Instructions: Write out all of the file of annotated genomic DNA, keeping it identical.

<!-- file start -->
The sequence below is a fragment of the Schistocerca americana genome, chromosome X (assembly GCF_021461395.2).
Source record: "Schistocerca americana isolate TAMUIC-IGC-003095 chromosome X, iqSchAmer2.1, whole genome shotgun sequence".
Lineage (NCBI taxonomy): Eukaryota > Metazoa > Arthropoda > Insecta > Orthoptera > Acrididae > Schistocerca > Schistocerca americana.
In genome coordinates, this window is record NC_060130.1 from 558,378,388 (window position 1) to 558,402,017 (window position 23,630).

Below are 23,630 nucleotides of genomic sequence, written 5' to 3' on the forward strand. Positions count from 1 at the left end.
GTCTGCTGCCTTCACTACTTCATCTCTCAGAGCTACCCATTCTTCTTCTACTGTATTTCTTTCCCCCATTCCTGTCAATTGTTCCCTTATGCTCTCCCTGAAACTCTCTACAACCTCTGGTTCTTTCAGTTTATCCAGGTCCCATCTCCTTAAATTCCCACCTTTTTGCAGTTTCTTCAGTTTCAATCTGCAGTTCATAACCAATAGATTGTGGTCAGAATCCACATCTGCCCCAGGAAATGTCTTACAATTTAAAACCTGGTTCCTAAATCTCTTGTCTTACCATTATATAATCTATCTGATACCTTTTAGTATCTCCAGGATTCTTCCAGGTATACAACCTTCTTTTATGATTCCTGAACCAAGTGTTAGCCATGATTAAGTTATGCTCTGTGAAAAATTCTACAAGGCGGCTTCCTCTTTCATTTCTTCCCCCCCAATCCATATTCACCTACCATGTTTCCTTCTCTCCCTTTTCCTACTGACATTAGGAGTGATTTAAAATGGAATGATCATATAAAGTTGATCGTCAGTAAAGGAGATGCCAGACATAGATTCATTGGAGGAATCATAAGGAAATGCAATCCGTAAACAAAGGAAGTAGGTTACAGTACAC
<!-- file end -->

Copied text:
The sequence below is a fragment of the Schistocerca americana genome, chromosome X (assembly GCF_021461395.2).
Source record: "Schistocerca americana isolate TAMUIC-IGC-003095 chromosome X, iqSchAmer2.1, whole genome shotgun sequence".
Lineage (NCBI taxonomy): Eukaryota > Metazoa > Arthropoda > Insecta > Orthoptera > Acrididae > Schistocerca > Schistocerca americana.
In genome coordinates, this window is record NC_060130.1 from 558,378,388 (window position 1) to 558,402,017 (window position 23,630).

Below are 23,630 nucleotides of genomic sequence, written 5' to 3' on the forward strand. Positions count from 1 at the left end.
GTCTGCTGCCTTCACTACTTCATCTCTCAGAGCTACCCATTCTTCTTCTACTGTATTTCTTTCCCCCATTCCTGTCAATTGTTCCCTTATGCTCTCCCTGAAACTCTCTACAACCTCTGGTTCTTTCAGTTTATCCAGGTCCCATCTCCTTAAATTCCCACCTTTTTGCAGTTTCTTCAGTTTCAATCTGCAGTTCATAACCAATAGATTGTGGTCAGAATCCACATCTGCCCCAGGAAATGTCTTACAATTTAAAACCTGGTTCCTAAATCTCTTGTCTTACCATTATATAATCTATCTGATACCTTTTAGTATCTCCAGGATTCTTCCAGGTATACAACCTTCTTTTATGATTCCTGAACCAAGTGTTAGCCATGATTAAGTTATGCTCTGTGAAAAATTCTACAAGGCGGCTTCCTCTTTCATTTCTTCCCCCCCAATCCATATTCACCTACCATGTTTCCTTCTCTCCCTTTTCCTACTGACATTAGGAGTGATTTAAAATGGAATGATCATATAAAGTTGATCGTCAGTAAAGGAGATGCCAGACATAGATTCATTGGAGGAATCATAAGGAAATGCAATCCGTAAACAAAGGAAGTAGGTTACAGTACAC